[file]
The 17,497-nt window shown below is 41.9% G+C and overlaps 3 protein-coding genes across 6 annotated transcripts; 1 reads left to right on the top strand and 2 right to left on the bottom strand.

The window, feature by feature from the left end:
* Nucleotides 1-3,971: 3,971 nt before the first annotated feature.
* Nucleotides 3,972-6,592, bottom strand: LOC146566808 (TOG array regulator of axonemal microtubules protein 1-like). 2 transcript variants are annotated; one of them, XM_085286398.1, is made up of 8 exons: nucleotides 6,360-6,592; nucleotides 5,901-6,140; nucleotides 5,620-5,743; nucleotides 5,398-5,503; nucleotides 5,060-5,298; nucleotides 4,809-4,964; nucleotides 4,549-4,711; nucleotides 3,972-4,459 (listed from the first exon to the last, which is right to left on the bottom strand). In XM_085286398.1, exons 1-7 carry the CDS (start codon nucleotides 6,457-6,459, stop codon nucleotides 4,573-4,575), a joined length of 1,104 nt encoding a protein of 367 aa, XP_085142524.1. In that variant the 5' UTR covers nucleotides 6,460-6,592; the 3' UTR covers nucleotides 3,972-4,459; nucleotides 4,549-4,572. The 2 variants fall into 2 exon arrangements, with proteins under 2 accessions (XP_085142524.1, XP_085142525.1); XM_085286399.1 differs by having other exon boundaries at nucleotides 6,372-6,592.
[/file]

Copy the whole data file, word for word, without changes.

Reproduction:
The 17,497-nt window shown below is 41.9% G+C and overlaps 3 protein-coding genes across 6 annotated transcripts; 1 reads left to right on the top strand and 2 right to left on the bottom strand.

The window, feature by feature from the left end:
* Nucleotides 1-3,971: 3,971 nt before the first annotated feature.
* Nucleotides 3,972-6,592, bottom strand: LOC146566808 (TOG array regulator of axonemal microtubules protein 1-like). 2 transcript variants are annotated; one of them, XM_085286398.1, is made up of 8 exons: nucleotides 6,360-6,592; nucleotides 5,901-6,140; nucleotides 5,620-5,743; nucleotides 5,398-5,503; nucleotides 5,060-5,298; nucleotides 4,809-4,964; nucleotides 4,549-4,711; nucleotides 3,972-4,459 (listed from the first exon to the last, which is right to left on the bottom strand). In XM_085286398.1, exons 1-7 carry the CDS (start codon nucleotides 6,457-6,459, stop codon nucleotides 4,573-4,575), a joined length of 1,104 nt encoding a protein of 367 aa, XP_085142524.1. In that variant the 5' UTR covers nucleotides 6,460-6,592; the 3' UTR covers nucleotides 3,972-4,459; nucleotides 4,549-4,572. The 2 variants fall into 2 exon arrangements, with proteins under 2 accessions (XP_085142524.1, XP_085142525.1); XM_085286399.1 differs by having other exon boundaries at nucleotides 6,372-6,592.